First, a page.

Tommy Scott-Ellis: Olympian who beat John Lewis store
An athlete who competed in the 1908 London Olympics can perhaps still lay claim even now to the title of one of Britain's most colourful Games competitors.
Anyone wishing to wrestle that title away from Thomas "Tommy" Scott-Ellis, 8th Baron Howard de Walden, would have to beat the following.
He fathered six children, served in two wars, amassed what was then the world's biggest collection of heraldry and medieval armour, competed in both fencing and motorboat racing at the 1908 Games, and was the grandfather of celebrated journalist and literary critic Miranda Seymour.
End Quote Carolyn Latham Chirk Castle
He was involved in so much, and it has been genuinely exciting to discover about his Olympic past with the Games being held in Britain again this year”
On top of that, he was also engaged in a 23-year legal battle with the owner of the John Lewis department store, which resulted in the latter being thrown into jail for contempt of court.
Now the peer's colourful life is to be the subject of an exhibition to coincide with this Olympic year at the 13th Century Chirk Castle, near Wrexham, where he set up home between World Wars I and II.
"It is quite incredible what Lord Howard de Walden achieved in his lifetime," said Carolyn Latham, who manages the castle for the National Trust.
"He was involved in so much, and it has been genuinely exciting to discover about his Olympic past with the Games being held in Britain again this year."
She explained how the Olympic format a century ago favoured men like Scott-Ellis, who had plenty of money, titles, and time on their hands.
"The Summer Olympics of 1908 were very different to this year's games. Back then the competition lasted an incredible 188 days, compared to the 17 days of the modern games," said Ms Latham.Sporting career
"Athletes had to fund their own way through the competition, and obviously had to be able to survive with not working for six months. Of 2,008 competitors at the London Games, there were just 37 women."
Born in Scotland in May 1880, Scott-Ellis was educated at Eton and the Royal Military College at Sandhurst, and fought with distinction in both the Boer War and WWI.
However, between the conflicts he enjoyed a successful sporting career. He was selected to compete in motorboat racing and fencing at the 1908 Games, and the shortlived 1906 rival Olympics in Athens.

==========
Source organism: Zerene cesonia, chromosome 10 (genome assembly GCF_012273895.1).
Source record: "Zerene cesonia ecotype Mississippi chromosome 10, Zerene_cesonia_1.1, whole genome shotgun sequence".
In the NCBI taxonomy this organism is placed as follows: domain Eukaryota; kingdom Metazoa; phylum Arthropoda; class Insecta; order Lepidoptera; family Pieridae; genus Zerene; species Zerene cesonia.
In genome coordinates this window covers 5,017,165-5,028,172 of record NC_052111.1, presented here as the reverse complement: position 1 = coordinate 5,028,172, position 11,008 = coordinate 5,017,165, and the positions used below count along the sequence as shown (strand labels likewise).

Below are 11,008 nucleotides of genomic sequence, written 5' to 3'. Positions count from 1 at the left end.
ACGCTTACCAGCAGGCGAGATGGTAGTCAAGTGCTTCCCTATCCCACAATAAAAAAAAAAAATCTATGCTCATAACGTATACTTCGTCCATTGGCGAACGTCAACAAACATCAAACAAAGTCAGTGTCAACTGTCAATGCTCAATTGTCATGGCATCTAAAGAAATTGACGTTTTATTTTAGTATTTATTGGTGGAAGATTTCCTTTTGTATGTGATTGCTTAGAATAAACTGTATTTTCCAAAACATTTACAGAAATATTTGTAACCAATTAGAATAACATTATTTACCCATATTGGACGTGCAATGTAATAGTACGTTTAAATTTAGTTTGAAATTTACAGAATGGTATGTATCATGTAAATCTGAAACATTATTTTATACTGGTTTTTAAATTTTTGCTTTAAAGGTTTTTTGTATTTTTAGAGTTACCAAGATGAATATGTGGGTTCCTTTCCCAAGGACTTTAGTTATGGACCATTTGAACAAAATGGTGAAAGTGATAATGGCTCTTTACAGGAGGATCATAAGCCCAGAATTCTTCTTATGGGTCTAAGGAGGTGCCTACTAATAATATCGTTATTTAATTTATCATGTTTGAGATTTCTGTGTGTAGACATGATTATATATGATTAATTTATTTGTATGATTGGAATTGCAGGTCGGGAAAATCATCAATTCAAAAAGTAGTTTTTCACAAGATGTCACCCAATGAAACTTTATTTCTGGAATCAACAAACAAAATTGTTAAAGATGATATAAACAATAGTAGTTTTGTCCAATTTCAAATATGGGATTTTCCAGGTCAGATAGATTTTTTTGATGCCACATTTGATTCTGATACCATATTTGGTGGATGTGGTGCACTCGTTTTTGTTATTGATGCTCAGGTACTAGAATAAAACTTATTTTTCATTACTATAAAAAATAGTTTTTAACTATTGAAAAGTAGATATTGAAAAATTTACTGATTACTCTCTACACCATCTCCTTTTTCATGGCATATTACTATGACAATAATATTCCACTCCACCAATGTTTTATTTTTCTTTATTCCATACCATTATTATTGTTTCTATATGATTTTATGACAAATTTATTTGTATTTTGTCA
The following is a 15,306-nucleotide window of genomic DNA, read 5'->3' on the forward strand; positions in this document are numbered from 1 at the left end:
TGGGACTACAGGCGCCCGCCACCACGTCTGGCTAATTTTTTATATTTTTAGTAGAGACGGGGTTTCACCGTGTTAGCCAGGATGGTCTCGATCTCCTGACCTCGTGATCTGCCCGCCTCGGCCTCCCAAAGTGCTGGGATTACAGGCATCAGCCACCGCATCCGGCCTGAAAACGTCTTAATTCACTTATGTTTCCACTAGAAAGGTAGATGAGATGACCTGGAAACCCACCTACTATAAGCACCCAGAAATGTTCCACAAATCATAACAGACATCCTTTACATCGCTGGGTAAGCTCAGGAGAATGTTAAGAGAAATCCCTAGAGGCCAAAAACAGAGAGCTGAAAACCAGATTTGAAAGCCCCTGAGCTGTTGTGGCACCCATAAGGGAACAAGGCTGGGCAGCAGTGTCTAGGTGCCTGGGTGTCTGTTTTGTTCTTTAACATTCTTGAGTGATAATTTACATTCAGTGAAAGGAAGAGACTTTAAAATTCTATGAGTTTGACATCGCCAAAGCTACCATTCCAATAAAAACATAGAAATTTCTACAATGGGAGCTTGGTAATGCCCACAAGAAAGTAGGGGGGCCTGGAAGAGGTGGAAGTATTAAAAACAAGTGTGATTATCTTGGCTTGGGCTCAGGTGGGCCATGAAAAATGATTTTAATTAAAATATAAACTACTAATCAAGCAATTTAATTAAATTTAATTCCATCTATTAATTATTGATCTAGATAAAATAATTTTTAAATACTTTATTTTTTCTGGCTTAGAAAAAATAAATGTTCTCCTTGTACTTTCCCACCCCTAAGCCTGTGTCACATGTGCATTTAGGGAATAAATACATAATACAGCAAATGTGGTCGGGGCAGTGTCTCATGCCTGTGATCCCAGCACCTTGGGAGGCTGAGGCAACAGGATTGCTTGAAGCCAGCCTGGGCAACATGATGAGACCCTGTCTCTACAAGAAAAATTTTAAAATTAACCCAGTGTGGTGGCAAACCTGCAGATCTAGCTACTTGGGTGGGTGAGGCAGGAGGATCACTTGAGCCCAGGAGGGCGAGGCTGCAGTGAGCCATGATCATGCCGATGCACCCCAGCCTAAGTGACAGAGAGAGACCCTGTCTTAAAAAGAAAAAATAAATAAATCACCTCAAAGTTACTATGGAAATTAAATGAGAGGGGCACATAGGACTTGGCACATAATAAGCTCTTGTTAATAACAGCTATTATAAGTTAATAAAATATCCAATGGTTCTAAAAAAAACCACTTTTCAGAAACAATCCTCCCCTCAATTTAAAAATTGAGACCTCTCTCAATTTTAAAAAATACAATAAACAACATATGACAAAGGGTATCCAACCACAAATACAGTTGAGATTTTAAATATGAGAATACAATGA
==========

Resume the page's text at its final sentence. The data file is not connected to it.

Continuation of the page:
After inheriting his father's estates and titles, and retiring from the Army, he found time and money to indulge his love of history and the arts.
As well as amassing a formidable collection of medieval military equipment, Scott-Ellis wrote numerous plays under the pen name of TE Ellis, learned Welsh, and sponsored several Welsh language writers, as he believed the language had a greater cultural resonance with the arts.Libel case
However, all this largesse came at a cost, which he sought to recoup by increasing the rents of his properties on the fashionable London shopping promenades, one of which was the John Lewis department store.
John Lewis retaliated by erecting placards in his shop, decrying his actions and prompting a long legal battle.
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"At one stage the relationship ended up with the Lord Howard de Walden estate taking John Lewis to court as he had overdeveloped the property on Holles Street which he leased from the de Walden estate," said a John Lewis spokesman.
"John Lewis was found guilty and fined a farthing. When he refused to pay, on principle, he was found guilty of contempt of court and sent to Brixton Prison until he finally paid up."
"John Lewis had come from a very humble background and thought that it was grossly unfair that the landed gentry should have so much money and power and that was why he put notices in the shop windows complaining about this inequality.
"The estate still owns much of the land surrounding John Lewis Oxford Street but our relationship with them now is much better".
The Chirk Castle exhibition took two years and £200,000 to put together.
"With so many strands to the Howard de Walden story to tell, we've a lot to fit into the five key spaces of the east wing, but his royal, theatrical, literary, cultural and Olympic links guarantee it's all going to be fabulous," added Ms Latham.
It will open to the public on 29 September.